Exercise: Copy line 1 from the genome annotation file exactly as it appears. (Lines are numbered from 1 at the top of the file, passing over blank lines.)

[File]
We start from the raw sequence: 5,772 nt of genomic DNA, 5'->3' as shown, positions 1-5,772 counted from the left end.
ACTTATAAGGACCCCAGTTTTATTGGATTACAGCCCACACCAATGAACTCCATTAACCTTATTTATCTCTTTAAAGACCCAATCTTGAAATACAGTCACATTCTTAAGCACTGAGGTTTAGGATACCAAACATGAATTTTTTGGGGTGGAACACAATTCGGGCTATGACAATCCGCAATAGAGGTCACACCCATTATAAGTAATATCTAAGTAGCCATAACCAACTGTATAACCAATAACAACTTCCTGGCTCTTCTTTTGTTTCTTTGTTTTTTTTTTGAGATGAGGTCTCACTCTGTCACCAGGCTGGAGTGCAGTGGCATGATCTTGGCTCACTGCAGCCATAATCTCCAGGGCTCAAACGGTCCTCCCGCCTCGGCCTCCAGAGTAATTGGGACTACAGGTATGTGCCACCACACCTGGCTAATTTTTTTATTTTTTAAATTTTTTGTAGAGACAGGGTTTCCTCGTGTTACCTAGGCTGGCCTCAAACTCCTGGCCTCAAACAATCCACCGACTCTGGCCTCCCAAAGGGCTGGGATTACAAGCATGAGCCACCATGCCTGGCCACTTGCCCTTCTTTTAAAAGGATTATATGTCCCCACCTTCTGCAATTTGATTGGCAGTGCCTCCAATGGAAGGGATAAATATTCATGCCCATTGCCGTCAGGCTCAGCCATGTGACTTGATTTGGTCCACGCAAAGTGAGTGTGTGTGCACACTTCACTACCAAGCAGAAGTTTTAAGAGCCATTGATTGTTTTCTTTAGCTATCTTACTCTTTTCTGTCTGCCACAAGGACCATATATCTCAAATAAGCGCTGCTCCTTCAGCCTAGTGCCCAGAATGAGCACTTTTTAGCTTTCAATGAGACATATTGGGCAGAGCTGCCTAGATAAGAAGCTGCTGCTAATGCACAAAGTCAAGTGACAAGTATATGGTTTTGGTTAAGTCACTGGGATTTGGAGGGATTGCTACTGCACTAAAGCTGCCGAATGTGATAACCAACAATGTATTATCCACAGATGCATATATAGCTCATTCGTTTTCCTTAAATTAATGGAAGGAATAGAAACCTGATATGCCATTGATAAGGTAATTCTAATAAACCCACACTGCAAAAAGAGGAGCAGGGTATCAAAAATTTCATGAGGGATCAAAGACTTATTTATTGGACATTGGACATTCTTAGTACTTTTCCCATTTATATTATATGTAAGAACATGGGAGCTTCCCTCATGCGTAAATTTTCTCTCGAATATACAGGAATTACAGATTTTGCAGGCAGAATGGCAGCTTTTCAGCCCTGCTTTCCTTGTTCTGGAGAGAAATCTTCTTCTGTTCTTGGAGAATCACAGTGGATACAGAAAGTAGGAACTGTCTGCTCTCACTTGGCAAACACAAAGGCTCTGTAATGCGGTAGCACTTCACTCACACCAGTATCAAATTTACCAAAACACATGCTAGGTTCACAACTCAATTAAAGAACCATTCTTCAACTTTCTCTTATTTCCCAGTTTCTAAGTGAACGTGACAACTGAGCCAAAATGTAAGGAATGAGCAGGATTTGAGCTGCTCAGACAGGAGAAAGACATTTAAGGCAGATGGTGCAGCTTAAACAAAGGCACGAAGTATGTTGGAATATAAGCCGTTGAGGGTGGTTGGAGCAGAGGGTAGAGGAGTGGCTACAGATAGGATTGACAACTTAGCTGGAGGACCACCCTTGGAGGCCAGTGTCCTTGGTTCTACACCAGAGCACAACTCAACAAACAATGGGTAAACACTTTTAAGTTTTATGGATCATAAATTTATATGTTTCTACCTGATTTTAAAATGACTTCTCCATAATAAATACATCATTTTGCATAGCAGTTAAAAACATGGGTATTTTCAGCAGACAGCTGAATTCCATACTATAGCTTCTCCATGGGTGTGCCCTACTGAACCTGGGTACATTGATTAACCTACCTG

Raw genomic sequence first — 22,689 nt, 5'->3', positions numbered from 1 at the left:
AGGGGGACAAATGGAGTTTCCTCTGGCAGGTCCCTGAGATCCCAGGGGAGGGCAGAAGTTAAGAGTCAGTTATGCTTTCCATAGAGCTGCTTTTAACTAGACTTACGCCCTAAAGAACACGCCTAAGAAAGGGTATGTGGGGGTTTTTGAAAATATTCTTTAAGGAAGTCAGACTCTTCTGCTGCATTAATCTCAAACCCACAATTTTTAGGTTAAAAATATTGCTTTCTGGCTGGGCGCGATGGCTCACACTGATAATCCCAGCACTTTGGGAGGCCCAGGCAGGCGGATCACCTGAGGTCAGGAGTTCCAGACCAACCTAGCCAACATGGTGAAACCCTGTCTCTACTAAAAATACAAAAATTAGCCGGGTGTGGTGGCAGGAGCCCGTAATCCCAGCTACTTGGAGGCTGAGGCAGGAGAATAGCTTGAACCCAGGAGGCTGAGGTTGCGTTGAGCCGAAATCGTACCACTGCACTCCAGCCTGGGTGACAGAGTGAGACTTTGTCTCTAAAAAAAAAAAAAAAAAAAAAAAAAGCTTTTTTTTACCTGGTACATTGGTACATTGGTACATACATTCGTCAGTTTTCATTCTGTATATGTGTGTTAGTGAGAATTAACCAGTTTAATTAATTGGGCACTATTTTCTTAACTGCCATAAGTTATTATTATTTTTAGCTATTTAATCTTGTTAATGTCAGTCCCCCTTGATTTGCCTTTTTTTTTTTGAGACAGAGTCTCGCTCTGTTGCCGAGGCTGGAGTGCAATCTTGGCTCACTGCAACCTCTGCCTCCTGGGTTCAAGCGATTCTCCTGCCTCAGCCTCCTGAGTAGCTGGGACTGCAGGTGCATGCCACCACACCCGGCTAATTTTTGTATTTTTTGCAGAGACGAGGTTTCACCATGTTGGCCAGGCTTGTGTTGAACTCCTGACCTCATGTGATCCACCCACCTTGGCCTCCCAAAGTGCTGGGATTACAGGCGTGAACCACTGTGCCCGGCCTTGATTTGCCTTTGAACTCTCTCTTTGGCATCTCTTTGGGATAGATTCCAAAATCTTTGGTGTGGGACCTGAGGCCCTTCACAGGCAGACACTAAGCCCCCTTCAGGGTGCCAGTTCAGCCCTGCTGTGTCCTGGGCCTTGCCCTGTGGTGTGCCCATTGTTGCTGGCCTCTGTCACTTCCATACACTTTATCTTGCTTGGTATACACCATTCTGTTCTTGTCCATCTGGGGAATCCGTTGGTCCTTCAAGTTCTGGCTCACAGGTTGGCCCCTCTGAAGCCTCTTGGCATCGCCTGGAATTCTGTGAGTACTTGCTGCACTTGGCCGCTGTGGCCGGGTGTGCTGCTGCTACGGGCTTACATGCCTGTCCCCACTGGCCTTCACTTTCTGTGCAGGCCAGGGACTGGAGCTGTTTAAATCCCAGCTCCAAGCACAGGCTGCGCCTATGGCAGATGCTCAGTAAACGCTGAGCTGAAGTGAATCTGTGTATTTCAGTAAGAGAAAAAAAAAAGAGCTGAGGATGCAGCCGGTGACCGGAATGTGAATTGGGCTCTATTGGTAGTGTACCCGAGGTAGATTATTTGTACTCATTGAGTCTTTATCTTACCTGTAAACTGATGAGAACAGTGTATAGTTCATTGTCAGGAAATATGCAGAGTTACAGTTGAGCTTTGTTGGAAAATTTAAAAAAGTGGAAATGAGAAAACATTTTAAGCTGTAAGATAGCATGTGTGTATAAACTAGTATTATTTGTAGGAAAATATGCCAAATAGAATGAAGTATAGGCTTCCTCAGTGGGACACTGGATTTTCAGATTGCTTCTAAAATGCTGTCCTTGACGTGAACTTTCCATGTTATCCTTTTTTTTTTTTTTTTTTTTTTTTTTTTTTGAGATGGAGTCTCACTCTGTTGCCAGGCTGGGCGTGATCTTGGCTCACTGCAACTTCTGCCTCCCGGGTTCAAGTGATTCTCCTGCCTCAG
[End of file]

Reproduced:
We start from the raw sequence: 5,772 nt of genomic DNA, 5'->3' as shown, positions 1-5,772 counted from the left end.